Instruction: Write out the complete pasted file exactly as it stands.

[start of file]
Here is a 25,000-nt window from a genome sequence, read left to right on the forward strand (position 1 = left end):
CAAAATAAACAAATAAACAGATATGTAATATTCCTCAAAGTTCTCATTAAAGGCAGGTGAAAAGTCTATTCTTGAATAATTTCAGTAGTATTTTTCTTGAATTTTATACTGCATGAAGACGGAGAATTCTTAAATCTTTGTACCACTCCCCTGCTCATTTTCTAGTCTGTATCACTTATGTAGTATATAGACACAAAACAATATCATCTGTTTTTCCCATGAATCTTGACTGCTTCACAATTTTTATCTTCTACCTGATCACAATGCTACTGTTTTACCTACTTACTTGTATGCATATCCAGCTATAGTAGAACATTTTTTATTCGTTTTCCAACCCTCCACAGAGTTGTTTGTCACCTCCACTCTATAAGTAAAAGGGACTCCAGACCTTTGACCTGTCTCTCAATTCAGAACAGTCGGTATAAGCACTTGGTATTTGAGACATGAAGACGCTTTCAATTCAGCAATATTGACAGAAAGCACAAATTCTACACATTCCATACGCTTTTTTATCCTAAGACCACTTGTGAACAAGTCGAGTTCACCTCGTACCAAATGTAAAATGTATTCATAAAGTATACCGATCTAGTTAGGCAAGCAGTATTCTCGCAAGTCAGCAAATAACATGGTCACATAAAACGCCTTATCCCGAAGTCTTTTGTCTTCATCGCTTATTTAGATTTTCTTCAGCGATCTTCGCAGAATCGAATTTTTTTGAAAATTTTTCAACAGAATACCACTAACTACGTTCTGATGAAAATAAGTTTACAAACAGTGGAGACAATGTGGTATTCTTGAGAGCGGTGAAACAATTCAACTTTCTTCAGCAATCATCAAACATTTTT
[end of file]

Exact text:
Here is a 25,000-nt window from a genome sequence, read left to right on the forward strand (position 1 = left end):
CAAAATAAACAAATAAACAGATATGTAATATTCCTCAAAGTTCTCATTAAAGGCAGGTGAAAAGTCTATTCTTGAATAATTTCAGTAGTATTTTTCTTGAATTTTATACTGCATGAAGACGGAGAATTCTTAAATCTTTGTACCACTCCCCTGCTCATTTTCTAGTCTGTATCACTTATGTAGTATATAGACACAAAACAATATCATCTGTTTTTCCCATGAATCTTGACTGCTTCACAATTTTTATCTTCTACCTGATCACAATGCTACTGTTTTACCTACTTACTTGTATGCATATCCAGCTATAGTAGAACATTTTTTATTCGTTTTCCAACCCTCCACAGAGTTGTTTGTCACCTCCACTCTATAAGTAAAAGGGACTCCAGACCTTTGACCTGTCTCTCAATTCAGAACAGTCGGTATAAGCACTTGGTATTTGAGACATGAAGACGCTTTCAATTCAGCAATATTGACAGAAAGCACAAATTCTACACATTCCATACGCTTTTTTATCCTAAGACCACTTGTGAACAAGTCGAGTTCACCTCGTACCAAATGTAAAATGTATTCATAAAGTATACCGATCTAGTTAGGCAAGCAGTATTCTCGCAAGTCAGCAAATAACATGGTCACATAAAACGCCTTATCCCGAAGTCTTTTGTCTTCATCGCTTATTTAGATTTTCTTCAGCGATCTTCGCAGAATCGAATTTTTTTGAAAATTTTTCAACAGAATACCACTAACTACGTTCTGATGAAAATAAGTTTACAAACAGTGGAGACAATGTGGTATTCTTGAGAGCGGTGAAACAATTCAACTTTCTTCAGCAATCATCAAACATTTTT